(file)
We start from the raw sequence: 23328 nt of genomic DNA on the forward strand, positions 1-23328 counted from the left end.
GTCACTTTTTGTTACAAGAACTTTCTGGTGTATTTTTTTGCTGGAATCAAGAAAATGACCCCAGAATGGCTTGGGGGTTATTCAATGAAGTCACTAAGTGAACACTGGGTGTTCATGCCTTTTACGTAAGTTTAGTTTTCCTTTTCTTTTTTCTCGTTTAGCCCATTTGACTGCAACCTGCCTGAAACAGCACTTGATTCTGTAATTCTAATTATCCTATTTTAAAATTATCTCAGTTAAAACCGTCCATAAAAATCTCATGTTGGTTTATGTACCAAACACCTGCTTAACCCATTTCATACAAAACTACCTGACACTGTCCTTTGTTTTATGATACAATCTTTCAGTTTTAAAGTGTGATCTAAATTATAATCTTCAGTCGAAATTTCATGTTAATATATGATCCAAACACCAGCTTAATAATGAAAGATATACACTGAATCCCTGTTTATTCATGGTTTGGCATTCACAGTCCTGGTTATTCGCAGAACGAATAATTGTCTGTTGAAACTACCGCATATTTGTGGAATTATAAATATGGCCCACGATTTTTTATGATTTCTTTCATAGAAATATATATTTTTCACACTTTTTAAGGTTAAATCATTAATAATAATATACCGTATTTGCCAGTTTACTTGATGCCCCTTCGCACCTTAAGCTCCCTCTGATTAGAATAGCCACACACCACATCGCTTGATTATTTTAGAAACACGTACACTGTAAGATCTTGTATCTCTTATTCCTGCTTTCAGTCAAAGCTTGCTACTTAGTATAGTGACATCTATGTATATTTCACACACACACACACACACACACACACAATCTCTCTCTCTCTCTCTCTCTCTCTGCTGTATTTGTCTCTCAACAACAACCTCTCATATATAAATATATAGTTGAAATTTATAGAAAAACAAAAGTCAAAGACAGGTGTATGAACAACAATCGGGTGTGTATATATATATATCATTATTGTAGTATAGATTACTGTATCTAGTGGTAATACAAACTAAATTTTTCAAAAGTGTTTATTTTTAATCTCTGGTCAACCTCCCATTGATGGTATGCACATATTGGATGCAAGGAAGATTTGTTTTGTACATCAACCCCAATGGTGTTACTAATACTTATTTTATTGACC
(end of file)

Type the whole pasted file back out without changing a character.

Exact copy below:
We start from the raw sequence: 23328 nt of genomic DNA on the forward strand, positions 1-23328 counted from the left end.
GTCACTTTTTGTTACAAGAACTTTCTGGTGTATTTTTTTGCTGGAATCAAGAAAATGACCCCAGAATGGCTTGGGGGTTATTCAATGAAGTCACTAAGTGAACACTGGGTGTTCATGCCTTTTACGTAAGTTTAGTTTTCCTTTTCTTTTTTCTCGTTTAGCCCATTTGACTGCAACCTGCCTGAAACAGCACTTGATTCTGTAATTCTAATTATCCTATTTTAAAATTATCTCAGTTAAAACCGTCCATAAAAATCTCATGTTGGTTTATGTACCAAACACCTGCTTAACCCATTTCATACAAAACTACCTGACACTGTCCTTTGTTTTATGATACAATCTTTCAGTTTTAAAGTGTGATCTAAATTATAATCTTCAGTCGAAATTTCATGTTAATATATGATCCAAACACCAGCTTAATAATGAAAGATATACACTGAATCCCTGTTTATTCATGGTTTGGCATTCACAGTCCTGGTTATTCGCAGAACGAATAATTGTCTGTTGAAACTACCGCATATTTGTGGAATTATAAATATGGCCCACGATTTTTTATGATTTCTTTCATAGAAATATATATTTTTCACACTTTTTAAGGTTAAATCATTAATAATAATATACCGTATTTGCCAGTTTACTTGATGCCCCTTCGCACCTTAAGCTCCCTCTGATTAGAATAGCCACACACCACATCGCTTGATTATTTTAGAAACACGTACACTGTAAGATCTTGTATCTCTTATTCCTGCTTTCAGTCAAAGCTTGCTACTTAGTATAGTGACATCTATGTATATTTCACACACACACACACACACACACACACAATCTCTCTCTCTCTCTCTCTCTCTCTGCTGTATTTGTCTCTCAACAACAACCTCTCATATATAAATATATAGTTGAAATTTATAGAAAAACAAAAGTCAAAGACAGGTGTATGAACAACAATCGGGTGTGTATATATATATATCATTATTGTAGTATAGATTACTGTATCTAGTGGTAATACAAACTAAATTTTTCAAAAGTGTTTATTTTTAATCTCTGGTCAACCTCCCATTGATGGTATGCACATATTGGATGCAAGGAAGATTTGTTTTGTACATCAACCCCAATGGTGTTACTAATACTTATTTTATTGACC